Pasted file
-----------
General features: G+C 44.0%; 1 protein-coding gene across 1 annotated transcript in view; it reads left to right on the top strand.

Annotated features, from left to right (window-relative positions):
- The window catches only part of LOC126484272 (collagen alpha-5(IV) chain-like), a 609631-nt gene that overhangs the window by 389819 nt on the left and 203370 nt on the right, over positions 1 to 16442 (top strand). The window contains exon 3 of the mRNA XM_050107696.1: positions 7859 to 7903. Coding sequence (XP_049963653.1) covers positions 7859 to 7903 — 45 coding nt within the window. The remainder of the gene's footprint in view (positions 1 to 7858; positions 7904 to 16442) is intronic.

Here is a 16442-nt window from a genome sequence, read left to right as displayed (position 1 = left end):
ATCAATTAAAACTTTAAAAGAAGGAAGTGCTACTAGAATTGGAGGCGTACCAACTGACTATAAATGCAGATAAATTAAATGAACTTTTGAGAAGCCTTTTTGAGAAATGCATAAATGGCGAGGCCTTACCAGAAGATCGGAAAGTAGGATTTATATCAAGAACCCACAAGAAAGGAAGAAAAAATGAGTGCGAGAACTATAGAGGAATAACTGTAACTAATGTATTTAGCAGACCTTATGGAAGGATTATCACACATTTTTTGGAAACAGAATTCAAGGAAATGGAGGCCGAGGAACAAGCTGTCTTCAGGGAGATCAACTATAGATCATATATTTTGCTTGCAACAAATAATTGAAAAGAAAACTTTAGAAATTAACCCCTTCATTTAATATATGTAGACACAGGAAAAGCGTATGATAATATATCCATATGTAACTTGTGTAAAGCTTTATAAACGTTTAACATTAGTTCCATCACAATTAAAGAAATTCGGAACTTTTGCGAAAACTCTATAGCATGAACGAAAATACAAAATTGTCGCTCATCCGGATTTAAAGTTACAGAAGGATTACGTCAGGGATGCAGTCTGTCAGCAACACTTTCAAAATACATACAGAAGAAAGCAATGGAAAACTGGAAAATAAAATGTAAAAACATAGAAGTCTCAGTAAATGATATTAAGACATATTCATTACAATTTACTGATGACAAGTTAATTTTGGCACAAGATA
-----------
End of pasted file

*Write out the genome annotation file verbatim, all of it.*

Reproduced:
General features: G+C 44.0%; 1 protein-coding gene across 1 annotated transcript in view; it reads left to right on the top strand.

Annotated features, from left to right (window-relative positions):
- The window catches only part of LOC126484272 (collagen alpha-5(IV) chain-like), a 609631-nt gene that overhangs the window by 389819 nt on the left and 203370 nt on the right, over positions 1 to 16442 (top strand). The window contains exon 3 of the mRNA XM_050107696.1: positions 7859 to 7903. Coding sequence (XP_049963653.1) covers positions 7859 to 7903 — 45 coding nt within the window. The remainder of the gene's footprint in view (positions 1 to 7858; positions 7904 to 16442) is intronic.

Here is a 16442-nt window from a genome sequence, read left to right as displayed (position 1 = left end):
ATCAATTAAAACTTTAAAAGAAGGAAGTGCTACTAGAATTGGAGGCGTACCAACTGACTATAAATGCAGATAAATTAAATGAACTTTTGAGAAGCCTTTTTGAGAAATGCATAAATGGCGAGGCCTTACCAGAAGATCGGAAAGTAGGATTTATATCAAGAACCCACAAGAAAGGAAGAAAAAATGAGTGCGAGAACTATAGAGGAATAACTGTAACTAATGTATTTAGCAGACCTTATGGAAGGATTATCACACATTTTTTGGAAACAGAATTCAAGGAAATGGAGGCCGAGGAACAAGCTGTCTTCAGGGAGATCAACTATAGATCATATATTTTGCTTGCAACAAATAATTGAAAAGAAAACTTTAGAAATTAACCCCTTCATTTAATATATGTAGACACAGGAAAAGCGTATGATAATATATCCATATGTAACTTGTGTAAAGCTTTATAAACGTTTAACATTAGTTCCATCACAATTAAAGAAATTCGGAACTTTTGCGAAAACTCTATAGCATGAACGAAAATACAAAATTGTCGCTCATCCGGATTTAAAGTTACAGAAGGATTACGTCAGGGATGCAGTCTGTCAGCAACACTTTCAAAATACATACAGAAGAAAGCAATGGAAAACTGGAAAATAAAATGTAAAAACATAGAAGTCTCAGTAAATGATATTAAGACATATTCATTACAATTTACTGATGACAAGTTAATTTTGGCACAAGATA